Children with tuberous sclerosis who have seizures as infants are particularly likely to also have developmental delay and autism features, according to a new study1.
The study gets at an important question in autism research, although it stops short of answering it conclusively: whether having seizures in infancy directly contributes to a poor outcome later.
Children in the study who have seizures before age 1 show the worst outcome, based on tests of cognitive ability.
“This is one of the most methodologically rigorous demonstrations of the association of early-life seizures in tuberous sclerosis with intellectual disability,” says Orrin Devinsky, director of the New York University Comprehensive Epilepsy Center, who was not involved in the study.
Tuberous sclerosis is a genetic condition characterized by benign tumors throughout the brain and body. Doctors can diagnose it before birth by detecting the tumors on an ultrasound. Roughly half of children with the syndrome also have autism, and 80 to 90 percent develop epilepsy.
The findings hint that preventing seizures early in children with tuberous sclerosis could lessen the severity of their condition, says co-lead investigator Jamie Capal, assistant professor of pediatrics at the University of Cincinnati in Ohio. “If we target interventions prior to 12 months, then these kids are going to have a much better developmental outcome.”
Capal and her colleagues followed 130 children with tuberous sclerosis from 3 months to 2 years of age. Every three to six months, they assessed the children’s cognitive ability, daily living skills and language. Clinicians screened the children for signs of autism at age 1 and assessed them using the Autism Diagnostic Observation Scale at age 2.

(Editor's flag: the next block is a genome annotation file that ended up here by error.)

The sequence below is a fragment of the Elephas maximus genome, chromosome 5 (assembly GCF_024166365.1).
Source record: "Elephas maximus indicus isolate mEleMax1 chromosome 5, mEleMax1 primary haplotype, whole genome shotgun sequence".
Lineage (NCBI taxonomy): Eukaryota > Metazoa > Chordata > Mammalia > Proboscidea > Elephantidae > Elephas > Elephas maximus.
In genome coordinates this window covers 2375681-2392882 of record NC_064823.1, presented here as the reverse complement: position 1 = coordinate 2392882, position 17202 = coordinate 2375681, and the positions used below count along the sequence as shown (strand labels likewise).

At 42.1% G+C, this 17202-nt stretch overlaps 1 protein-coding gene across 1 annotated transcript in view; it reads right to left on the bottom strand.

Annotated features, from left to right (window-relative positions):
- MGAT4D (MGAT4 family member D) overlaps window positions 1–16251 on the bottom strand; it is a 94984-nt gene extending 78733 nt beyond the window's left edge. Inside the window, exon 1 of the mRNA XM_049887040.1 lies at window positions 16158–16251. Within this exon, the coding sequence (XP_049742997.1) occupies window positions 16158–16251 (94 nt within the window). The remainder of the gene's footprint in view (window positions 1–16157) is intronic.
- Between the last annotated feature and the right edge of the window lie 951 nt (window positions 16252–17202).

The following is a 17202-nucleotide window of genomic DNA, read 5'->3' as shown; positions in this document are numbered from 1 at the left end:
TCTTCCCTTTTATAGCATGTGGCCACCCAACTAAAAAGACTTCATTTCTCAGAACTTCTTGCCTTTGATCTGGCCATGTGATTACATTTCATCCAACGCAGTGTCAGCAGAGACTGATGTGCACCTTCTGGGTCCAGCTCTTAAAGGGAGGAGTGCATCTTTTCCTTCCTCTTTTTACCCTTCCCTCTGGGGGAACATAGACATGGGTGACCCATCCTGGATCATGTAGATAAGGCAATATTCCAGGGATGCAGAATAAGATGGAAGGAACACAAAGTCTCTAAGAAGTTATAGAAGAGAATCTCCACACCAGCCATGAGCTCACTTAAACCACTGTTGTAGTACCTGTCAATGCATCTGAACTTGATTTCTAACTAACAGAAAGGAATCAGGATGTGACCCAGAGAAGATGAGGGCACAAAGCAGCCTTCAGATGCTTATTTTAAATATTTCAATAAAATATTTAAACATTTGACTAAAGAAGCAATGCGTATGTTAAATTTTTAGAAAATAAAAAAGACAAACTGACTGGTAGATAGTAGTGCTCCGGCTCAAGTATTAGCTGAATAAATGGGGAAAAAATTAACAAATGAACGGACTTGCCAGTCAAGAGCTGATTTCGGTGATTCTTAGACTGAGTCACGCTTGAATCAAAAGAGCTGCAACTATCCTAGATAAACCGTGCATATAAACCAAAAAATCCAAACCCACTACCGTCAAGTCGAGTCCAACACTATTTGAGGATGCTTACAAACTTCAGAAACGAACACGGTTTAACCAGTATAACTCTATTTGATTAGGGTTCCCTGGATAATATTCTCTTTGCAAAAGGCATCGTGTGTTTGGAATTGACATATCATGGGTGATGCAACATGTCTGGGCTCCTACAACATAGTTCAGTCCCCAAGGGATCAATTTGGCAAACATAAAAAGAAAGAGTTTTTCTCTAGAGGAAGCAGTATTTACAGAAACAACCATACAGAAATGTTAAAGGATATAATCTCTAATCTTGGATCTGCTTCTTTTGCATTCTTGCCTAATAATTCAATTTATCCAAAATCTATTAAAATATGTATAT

The researchers also scanned the children’s brains at each visit for the presence of structural abnormalities.
“The design of this study is really powerful,” says Sarah Spence, assistant professor of neurology at Harvard Medical School, who was not involved. “It gives us really good information about which are the kids with tuberous sclerosis who are going on to develop the significant cognitive impairment and the autism symptoms.”
Onset of seizures before age 1 is a bigger predictor of a poor outcome, including autism features, than either the frequency or type of seizures, the researchers found. (It is as yet unclear whether seizures predict autism, because the children are 2, an age at which autism cannot reliably be diagnosed.) The 35 children who had no history of seizures showed no signs of developmental delay at age 2. The results were published in the May issue of Epilepsy and Behavior.
The study does not prove that seizures cause autism or intellectual disability. Instead, the seizures may merely signal a more severe form of the condition. Clinical data suggest that either scenario might be true, Devinsky says.
Other data from the ongoing study may help resolve this uncertainty, says co-lead investigator Mustafa Sahin, professor of neurology at the Harvard University.
The researchers are trying to determine whether specific alterations in brain structure predict seizures, intellectual disability or autism in the children. If these problems all track with the same brain feature, then they may stem from a common biological cause, Sahin says.
The team is planning a clinical trial to see whether preventing seizures with medication improves outcomes in children with tuberous sclerosis. Researchers plan to administer the treatment to babies whose brains show signs of seizures before the first seizure appears.